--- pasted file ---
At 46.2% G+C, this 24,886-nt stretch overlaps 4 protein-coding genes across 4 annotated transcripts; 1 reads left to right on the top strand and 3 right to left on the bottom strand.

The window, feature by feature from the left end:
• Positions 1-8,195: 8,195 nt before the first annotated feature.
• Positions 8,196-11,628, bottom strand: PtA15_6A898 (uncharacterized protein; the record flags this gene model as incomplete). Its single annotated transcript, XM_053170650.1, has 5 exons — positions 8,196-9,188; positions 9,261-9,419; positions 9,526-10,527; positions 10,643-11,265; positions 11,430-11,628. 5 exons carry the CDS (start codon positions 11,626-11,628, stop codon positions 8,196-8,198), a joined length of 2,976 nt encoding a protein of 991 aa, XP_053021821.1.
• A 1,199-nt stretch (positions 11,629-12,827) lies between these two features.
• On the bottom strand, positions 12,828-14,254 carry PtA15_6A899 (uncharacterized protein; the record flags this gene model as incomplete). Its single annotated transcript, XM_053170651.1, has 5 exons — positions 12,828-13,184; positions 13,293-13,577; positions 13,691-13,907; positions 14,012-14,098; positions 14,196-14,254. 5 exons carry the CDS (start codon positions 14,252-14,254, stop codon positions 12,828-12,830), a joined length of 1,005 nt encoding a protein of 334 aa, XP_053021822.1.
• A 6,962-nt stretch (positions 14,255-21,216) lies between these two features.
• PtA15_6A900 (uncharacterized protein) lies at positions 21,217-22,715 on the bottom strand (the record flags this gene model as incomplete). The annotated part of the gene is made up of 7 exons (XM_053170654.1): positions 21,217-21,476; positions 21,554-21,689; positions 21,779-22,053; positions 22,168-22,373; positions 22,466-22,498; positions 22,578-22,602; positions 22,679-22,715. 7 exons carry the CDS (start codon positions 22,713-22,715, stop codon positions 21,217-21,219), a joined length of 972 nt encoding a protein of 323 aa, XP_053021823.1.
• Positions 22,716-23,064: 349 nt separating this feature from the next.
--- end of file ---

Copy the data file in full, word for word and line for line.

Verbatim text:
At 46.2% G+C, this 24,886-nt stretch overlaps 4 protein-coding genes across 4 annotated transcripts; 1 reads left to right on the top strand and 3 right to left on the bottom strand.

The window, feature by feature from the left end:
• Positions 1-8,195: 8,195 nt before the first annotated feature.
• Positions 8,196-11,628, bottom strand: PtA15_6A898 (uncharacterized protein; the record flags this gene model as incomplete). Its single annotated transcript, XM_053170650.1, has 5 exons — positions 8,196-9,188; positions 9,261-9,419; positions 9,526-10,527; positions 10,643-11,265; positions 11,430-11,628. 5 exons carry the CDS (start codon positions 11,626-11,628, stop codon positions 8,196-8,198), a joined length of 2,976 nt encoding a protein of 991 aa, XP_053021821.1.
• A 1,199-nt stretch (positions 11,629-12,827) lies between these two features.
• On the bottom strand, positions 12,828-14,254 carry PtA15_6A899 (uncharacterized protein; the record flags this gene model as incomplete). Its single annotated transcript, XM_053170651.1, has 5 exons — positions 12,828-13,184; positions 13,293-13,577; positions 13,691-13,907; positions 14,012-14,098; positions 14,196-14,254. 5 exons carry the CDS (start codon positions 14,252-14,254, stop codon positions 12,828-12,830), a joined length of 1,005 nt encoding a protein of 334 aa, XP_053021822.1.
• A 6,962-nt stretch (positions 14,255-21,216) lies between these two features.
• PtA15_6A900 (uncharacterized protein) lies at positions 21,217-22,715 on the bottom strand (the record flags this gene model as incomplete). The annotated part of the gene is made up of 7 exons (XM_053170654.1): positions 21,217-21,476; positions 21,554-21,689; positions 21,779-22,053; positions 22,168-22,373; positions 22,466-22,498; positions 22,578-22,602; positions 22,679-22,715. 7 exons carry the CDS (start codon positions 22,713-22,715, stop codon positions 21,217-21,219), a joined length of 972 nt encoding a protein of 323 aa, XP_053021823.1.
• Positions 22,716-23,064: 349 nt separating this feature from the next.